Another candidate for a definition of “selfish” might be taking the interests of oneself as more important than the interests of others. By this definition, we are selfish if we ever put our own interests ahead of those of others. But this definition must also fail, as it gives ludicrous results. Mainly, the definition fails to take into account that the interests of oneself and the interests of others may be of objectively different strengths. If I suffer a serious fall and yell to my neighbor to help me, I am putting my interests (in summoning an ambulance) ahead of my neighbor’s interest (in not being bothered with my problem). But it is ridiculous to call my action selfish. Similarly, if I end a romantic relationship because I no longer love the other person, I am putting my interests in being free from a loveless relationship ahead of his interests in having my continued company. But, again, rarely would we characterize this personal decision as selfish. In fact, it would be selfish of my neighbor to refuse to help me (assuming he hasn’t anything more important to do), or for my lover to demand that I remain in a loveless relationship. Therefore selfishness must refer to making a wrong judgment about the relative strengths of my own interests and that of others. One way to say this is that it is selfish, all things considered, to put a minor interest of my own ahead of a serious interest of someone else. Another way to put it, and one that captures more dimensions of the problem, is to say that it is selfish to fail to show that generosity that can reasonably be expected of people in a particular relationship.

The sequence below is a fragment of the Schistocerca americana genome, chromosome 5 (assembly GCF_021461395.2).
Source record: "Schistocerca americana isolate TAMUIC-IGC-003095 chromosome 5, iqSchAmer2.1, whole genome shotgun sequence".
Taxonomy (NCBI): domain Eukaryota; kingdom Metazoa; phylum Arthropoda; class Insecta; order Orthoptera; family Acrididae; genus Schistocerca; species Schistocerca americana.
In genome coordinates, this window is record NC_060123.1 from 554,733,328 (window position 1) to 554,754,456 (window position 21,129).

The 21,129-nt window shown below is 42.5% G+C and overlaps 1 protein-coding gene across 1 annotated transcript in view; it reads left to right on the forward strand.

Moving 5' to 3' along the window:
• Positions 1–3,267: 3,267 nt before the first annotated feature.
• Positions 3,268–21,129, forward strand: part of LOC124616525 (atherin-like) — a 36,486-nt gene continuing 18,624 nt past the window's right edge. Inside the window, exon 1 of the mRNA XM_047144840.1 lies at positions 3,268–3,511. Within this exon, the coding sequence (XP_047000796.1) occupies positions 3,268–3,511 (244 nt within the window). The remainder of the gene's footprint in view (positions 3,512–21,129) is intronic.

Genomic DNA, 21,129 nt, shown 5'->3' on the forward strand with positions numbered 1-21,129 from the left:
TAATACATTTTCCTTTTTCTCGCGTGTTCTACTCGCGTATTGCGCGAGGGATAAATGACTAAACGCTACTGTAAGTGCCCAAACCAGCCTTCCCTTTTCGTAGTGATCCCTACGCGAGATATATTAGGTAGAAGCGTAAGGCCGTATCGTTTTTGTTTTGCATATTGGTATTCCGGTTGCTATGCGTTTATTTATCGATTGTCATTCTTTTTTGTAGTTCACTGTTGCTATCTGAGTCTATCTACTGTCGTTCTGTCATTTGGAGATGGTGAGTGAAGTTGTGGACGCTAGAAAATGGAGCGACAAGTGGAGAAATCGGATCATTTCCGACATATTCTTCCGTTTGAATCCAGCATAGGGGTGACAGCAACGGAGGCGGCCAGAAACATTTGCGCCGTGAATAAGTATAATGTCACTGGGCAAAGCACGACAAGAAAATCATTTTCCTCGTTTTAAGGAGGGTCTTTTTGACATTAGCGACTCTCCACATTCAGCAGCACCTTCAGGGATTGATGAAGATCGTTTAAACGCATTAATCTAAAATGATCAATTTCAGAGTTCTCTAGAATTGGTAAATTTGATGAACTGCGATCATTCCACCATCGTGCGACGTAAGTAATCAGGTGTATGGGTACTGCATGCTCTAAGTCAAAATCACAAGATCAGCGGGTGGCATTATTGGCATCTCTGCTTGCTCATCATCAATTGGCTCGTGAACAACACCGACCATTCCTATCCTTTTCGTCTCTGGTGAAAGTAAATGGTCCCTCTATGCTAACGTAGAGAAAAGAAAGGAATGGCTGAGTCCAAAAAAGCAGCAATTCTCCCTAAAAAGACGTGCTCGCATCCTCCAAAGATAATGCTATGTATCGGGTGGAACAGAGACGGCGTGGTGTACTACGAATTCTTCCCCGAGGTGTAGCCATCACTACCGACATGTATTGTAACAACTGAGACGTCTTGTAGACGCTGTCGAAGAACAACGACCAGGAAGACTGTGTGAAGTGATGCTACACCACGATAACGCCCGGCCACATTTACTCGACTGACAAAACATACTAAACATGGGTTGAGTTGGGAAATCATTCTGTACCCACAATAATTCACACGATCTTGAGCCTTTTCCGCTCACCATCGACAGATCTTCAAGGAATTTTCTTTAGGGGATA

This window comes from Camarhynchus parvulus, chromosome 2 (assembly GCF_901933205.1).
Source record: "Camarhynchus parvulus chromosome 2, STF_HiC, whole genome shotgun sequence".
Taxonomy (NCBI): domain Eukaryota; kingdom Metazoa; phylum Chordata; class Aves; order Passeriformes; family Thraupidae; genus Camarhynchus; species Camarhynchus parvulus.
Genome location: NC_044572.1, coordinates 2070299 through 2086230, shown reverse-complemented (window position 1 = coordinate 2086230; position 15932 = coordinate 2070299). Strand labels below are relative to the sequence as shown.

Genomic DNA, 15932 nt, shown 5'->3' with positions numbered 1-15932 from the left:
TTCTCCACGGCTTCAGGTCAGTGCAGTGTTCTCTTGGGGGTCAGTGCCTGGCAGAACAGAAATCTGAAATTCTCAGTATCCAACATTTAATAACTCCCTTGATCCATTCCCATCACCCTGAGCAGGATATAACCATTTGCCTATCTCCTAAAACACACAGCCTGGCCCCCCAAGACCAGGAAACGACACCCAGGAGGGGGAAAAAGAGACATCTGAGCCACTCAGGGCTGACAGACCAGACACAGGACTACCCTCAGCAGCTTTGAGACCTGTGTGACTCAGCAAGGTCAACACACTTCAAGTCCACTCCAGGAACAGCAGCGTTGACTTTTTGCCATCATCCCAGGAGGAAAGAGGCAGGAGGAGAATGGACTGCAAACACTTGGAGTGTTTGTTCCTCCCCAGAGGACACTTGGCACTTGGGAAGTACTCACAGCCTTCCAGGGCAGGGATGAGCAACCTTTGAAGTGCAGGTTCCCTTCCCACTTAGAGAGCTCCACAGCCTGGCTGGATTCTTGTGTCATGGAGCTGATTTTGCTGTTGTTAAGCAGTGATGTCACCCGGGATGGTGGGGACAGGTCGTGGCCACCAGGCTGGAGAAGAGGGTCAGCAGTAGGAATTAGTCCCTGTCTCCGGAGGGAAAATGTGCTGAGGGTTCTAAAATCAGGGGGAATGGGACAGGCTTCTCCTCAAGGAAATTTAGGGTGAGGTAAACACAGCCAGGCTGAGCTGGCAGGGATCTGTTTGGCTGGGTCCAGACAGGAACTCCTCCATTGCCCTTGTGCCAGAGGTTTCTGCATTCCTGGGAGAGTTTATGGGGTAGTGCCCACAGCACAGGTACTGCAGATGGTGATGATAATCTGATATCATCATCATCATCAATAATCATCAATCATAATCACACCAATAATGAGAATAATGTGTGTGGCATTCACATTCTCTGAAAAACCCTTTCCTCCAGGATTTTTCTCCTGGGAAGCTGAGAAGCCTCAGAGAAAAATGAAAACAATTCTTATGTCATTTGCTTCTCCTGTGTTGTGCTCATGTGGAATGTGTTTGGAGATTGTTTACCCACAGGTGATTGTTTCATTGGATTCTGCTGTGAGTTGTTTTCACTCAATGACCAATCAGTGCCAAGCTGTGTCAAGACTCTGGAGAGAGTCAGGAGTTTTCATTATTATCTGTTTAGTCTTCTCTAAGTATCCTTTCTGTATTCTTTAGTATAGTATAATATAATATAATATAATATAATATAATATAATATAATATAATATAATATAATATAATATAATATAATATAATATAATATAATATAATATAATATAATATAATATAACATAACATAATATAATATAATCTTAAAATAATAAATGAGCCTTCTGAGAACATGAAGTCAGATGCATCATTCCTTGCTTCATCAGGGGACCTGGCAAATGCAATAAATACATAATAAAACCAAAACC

Reasonable Generosity

When someone fails to share his popcorn with his friend, he is not violating a duty, but rather failing to show that level of generosity that can be reasonably expected of someone in a friendly relationship. The generosity that can be reasonably expected must take into account the magnitude of the sacrifice that is demanded, and the strength of the interest in whose name the sacrifice is to be made. If the sacrifice is slight or even roughly equal to the interest served, then, depending on the relationship, it might be selfish not to make it.